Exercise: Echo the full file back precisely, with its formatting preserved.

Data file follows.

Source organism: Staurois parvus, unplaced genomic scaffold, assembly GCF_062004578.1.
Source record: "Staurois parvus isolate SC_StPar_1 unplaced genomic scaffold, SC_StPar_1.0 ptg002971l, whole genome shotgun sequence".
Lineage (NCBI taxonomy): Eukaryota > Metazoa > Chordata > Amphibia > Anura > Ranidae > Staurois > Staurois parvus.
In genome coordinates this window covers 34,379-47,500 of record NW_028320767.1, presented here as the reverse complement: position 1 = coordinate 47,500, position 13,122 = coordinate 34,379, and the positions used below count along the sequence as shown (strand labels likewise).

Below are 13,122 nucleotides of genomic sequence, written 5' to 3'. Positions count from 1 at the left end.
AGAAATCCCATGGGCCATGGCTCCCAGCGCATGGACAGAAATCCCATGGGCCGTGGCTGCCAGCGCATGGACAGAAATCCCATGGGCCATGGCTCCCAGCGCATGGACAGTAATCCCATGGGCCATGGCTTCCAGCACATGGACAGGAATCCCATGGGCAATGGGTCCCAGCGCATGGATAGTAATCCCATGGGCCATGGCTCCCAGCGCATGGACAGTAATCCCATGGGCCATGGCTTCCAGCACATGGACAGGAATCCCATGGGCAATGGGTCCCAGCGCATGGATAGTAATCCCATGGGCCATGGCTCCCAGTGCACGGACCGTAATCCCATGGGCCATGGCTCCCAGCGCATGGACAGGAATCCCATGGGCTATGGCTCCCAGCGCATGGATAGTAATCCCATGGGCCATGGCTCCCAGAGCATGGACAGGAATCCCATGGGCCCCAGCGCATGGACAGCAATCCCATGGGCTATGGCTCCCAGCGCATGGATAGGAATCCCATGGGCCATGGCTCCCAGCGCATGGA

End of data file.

Source organism: Staurois parvus, unplaced genomic scaffold, assembly GCF_062004578.1.
Source record: "Staurois parvus isolate SC_StPar_1 unplaced genomic scaffold, SC_StPar_1.0 ptg002971l, whole genome shotgun sequence".
Lineage (NCBI taxonomy): Eukaryota > Metazoa > Chordata > Amphibia > Anura > Ranidae > Staurois > Staurois parvus.
In genome coordinates this window covers 34,379-47,500 of record NW_028320767.1, presented here as the reverse complement: position 1 = coordinate 47,500, position 13,122 = coordinate 34,379, and the positions used below count along the sequence as shown (strand labels likewise).

Below are 13,122 nucleotides of genomic sequence, written 5' to 3'. Positions count from 1 at the left end.
AGAAATCCCATGGGCCATGGCTCCCAGCGCATGGACAGAAATCCCATGGGCCGTGGCTGCCAGCGCATGGACAGAAATCCCATGGGCCATGGCTCCCAGCGCATGGACAGTAATCCCATGGGCCATGGCTTCCAGCACATGGACAGGAATCCCATGGGCAATGGGTCCCAGCGCATGGATAGTAATCCCATGGGCCATGGCTCCCAGCGCATGGACAGTAATCCCATGGGCCATGGCTTCCAGCACATGGACAGGAATCCCATGGGCAATGGGTCCCAGCGCATGGATAGTAATCCCATGGGCCATGGCTCCCAGTGCACGGACCGTAATCCCATGGGCCATGGCTCCCAGCGCATGGACAGGAATCCCATGGGCTATGGCTCCCAGCGCATGGATAGTAATCCCATGGGCCATGGCTCCCAGAGCATGGACAGGAATCCCATGGGCCCCAGCGCATGGACAGCAATCCCATGGGCTATGGCTCCCAGCGCATGGATAGGAATCCCATGGGCCATGGCTCCCAGCGCATGGA